McGee upsets favorites to take Tour prologuePosted: Saturday July 05, 2003 1:35 PM
Updated: Saturday July 05, 2003 6:51 PM
PARIS (AP) -- For Lance Armstrong, the cobblestones of Paris proved a burden. For Bradley McGee they were a boon.
Armstrong finished seventh Saturday in the first event of the Tour de France, a 6.5-kilometer (4.03-mile) individual race against the clock through the French capital's tree-lined boulevards past thousands of cheering fans. (Results)
It wasn't the ideal start to the 31-year-old Texan's bid to become only the second man to win five consecutive Tours.
But Armstrong, who came back from cancer to win the first of his four Tour victories in 1999, still has thousands of miles (kilometers) left in the punishing three-week race in which to stamp his authority.
"I didn't feel great. I started slow. It wasn't very comfortable, and I was struggling with the pounding of the cobblestones," Armstrong said. "But the race will change."
He then got in a car as a half-dozen riot police surrounded him to hold back a crowd of spectators.
McGee, a 27-year-old Olympic bronze medalist from Australia, finished the last few hundred meters (yards) with a puncture and was just a fraction of a second faster than runner-up David Millar of Britain.
Spain's Haimar Zubeldia started 93rd of the 198 riders but held on for third, two seconds off McGee's pace. Armstrong, who raced last because he is the defending champion, was 7 seconds off McGee.
"It's like being in another world. It feels great," said McGee, wearing the coveted yellow jersey awarded to the overall Tour leader. "The dream of dreams is to hold on to the jersey as long as possible."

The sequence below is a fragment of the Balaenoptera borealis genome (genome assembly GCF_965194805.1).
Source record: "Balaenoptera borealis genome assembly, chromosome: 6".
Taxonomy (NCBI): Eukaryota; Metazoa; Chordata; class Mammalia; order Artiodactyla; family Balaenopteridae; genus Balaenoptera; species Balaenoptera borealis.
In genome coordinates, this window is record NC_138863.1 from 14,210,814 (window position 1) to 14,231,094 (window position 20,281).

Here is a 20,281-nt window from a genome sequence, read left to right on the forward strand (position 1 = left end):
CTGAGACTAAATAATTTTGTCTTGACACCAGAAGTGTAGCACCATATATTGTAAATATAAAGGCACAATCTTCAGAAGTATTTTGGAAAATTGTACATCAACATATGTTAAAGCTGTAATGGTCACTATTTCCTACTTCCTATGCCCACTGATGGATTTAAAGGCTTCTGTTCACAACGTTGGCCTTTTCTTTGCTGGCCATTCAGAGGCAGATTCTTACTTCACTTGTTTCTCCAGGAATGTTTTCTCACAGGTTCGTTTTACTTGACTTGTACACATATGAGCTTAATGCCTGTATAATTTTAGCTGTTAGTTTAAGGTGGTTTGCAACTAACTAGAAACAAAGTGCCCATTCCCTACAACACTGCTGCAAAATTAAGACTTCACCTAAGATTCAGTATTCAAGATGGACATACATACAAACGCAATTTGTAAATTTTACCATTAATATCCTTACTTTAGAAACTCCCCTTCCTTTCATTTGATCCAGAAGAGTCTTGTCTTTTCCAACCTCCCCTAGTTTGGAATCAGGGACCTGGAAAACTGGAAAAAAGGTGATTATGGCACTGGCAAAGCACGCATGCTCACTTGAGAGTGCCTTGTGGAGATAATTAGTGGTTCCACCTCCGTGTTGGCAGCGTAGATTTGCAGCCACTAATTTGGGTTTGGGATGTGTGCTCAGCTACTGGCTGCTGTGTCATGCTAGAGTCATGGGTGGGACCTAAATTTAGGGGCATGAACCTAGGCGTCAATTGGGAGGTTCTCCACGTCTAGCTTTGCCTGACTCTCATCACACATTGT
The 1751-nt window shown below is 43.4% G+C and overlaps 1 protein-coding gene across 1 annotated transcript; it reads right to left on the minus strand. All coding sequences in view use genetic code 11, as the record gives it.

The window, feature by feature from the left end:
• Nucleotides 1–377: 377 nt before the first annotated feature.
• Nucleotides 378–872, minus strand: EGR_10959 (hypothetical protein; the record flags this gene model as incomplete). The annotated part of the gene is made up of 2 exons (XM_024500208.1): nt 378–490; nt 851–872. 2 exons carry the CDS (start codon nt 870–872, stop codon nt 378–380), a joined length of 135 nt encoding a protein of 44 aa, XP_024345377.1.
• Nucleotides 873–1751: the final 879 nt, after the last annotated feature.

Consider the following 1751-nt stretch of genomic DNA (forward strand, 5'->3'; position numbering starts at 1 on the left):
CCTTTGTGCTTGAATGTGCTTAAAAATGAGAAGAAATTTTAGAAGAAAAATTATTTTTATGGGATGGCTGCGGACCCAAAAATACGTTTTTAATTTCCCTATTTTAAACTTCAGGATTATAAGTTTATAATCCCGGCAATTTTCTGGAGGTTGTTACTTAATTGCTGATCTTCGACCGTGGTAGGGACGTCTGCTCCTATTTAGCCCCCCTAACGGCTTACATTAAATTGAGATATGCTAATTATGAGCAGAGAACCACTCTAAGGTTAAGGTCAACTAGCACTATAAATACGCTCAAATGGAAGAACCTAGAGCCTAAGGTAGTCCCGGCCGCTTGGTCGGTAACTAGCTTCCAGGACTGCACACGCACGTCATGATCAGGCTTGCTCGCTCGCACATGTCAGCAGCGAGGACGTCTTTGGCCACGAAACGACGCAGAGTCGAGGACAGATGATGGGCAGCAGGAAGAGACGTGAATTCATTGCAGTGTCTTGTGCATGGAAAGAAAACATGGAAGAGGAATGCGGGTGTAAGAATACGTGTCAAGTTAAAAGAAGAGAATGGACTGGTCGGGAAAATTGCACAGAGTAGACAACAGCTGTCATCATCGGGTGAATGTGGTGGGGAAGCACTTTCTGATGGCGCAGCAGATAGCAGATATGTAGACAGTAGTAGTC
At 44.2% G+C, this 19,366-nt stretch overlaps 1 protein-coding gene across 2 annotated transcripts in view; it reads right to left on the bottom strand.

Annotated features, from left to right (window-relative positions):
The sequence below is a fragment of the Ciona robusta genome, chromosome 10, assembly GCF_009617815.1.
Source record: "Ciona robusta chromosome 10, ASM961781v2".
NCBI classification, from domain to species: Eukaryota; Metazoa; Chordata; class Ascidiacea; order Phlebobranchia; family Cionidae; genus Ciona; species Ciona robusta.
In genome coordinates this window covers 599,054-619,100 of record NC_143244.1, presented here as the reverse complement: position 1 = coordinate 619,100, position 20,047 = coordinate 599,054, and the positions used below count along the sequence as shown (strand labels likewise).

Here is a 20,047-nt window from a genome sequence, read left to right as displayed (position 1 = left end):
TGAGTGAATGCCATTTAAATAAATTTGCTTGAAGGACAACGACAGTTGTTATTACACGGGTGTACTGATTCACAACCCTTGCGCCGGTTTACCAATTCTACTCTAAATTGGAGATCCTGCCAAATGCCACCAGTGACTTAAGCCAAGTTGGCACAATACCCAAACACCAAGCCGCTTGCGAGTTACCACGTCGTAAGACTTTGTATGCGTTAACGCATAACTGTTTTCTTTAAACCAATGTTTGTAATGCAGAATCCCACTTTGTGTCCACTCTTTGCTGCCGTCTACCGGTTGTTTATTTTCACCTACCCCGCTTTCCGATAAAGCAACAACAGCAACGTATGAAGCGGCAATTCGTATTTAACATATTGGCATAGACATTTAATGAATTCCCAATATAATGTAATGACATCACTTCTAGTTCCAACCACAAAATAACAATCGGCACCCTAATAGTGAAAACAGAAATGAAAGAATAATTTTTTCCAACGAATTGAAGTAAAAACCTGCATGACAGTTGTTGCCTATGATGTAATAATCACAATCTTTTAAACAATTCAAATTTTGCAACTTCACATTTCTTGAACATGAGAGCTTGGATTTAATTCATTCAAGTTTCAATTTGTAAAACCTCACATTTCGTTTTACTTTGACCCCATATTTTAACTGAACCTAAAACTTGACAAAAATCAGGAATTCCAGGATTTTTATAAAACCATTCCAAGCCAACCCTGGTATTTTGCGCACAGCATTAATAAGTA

The 1997 Tour winner Jan Ullrich was fourth, also two seconds back, marking his return to form after more than a year out with injuries and a drug ban. Ullrich is considered a threat to Armstrong on this Tour.
Another potential rival, American rider Tyler Hamilton, finished sixth, one spot and one second ahead of Armstrong. Hamilton is a former teammate of Armstrong's who now rides for the Danish CSC team. Other challengers, Spain's Joseba Beloki and Giro d'Italia winner Gilberto Simoni, were eighth and 21st, respectively.
Armstrong won last year's prologue on his way to his fourth Tour victory. His coach, Chris Carmichael, had said before Saturday's race that the Texan aimed to win again.
But the 23-day, 3,427.5-kilometer (2,125-mile) clockwise slog around France has 20 stages left to go, including punishing mountain climbs where Armstrong has previously left rivals in his wake.
It was the first time in 40 years that the Tour has kicked off from Paris. The overall winner in 1963 was Frenchman Jacques Anquetil, the first rider to win five Tours. If he wins, Armstrong will join Spanish great Miguel Indurain as the only rider to take five Tours in a row.
Saturday's route started against the majestic backdrop of the Eiffel Tower, crossed the Seine, wound its way up a hill to the Place du Trocadero and then snaked through crowd-lined streets.
The riders zipped past Place de la Concorde, where King Louis XVI was guillotined in 1793 during the French Revolution, before crossing back over the Seine, past the parliament building, and finishing up at the foot of the Champ de Mars, a park in the Eiffel Tower's shadow. The riders' wheels rattled and jumped on the cobblestones.
McGee completed the course in 7 minutes, 26.16 seconds. Millar finished in 7:26.24 and may well have won had his chain not jumped out of gear in the second to last straight.
"This is incredible," McGee said. "For the Tour de France, you have to control your nerves. I am very, very anxious. All day my heart was here," he said, pointing to his head.
On Sunday, the riders embark on the first real stage of the Tour, a trek from Paris east to the town of Meaux.
The race starts from the same spot, an inn called Le Reveil Matin, where the first Tour kicked off in 1903. The relatively flat 168-kilometer (104-mile) course does not present any significant difficulties.
Armstrong's goal during the first week is to stay with his U.S. Postal Service teammates near the front of the 198-man field to reduce the chances of getting caught in a crash, while conserving energy for crucial later stages, his coach Carmichael said.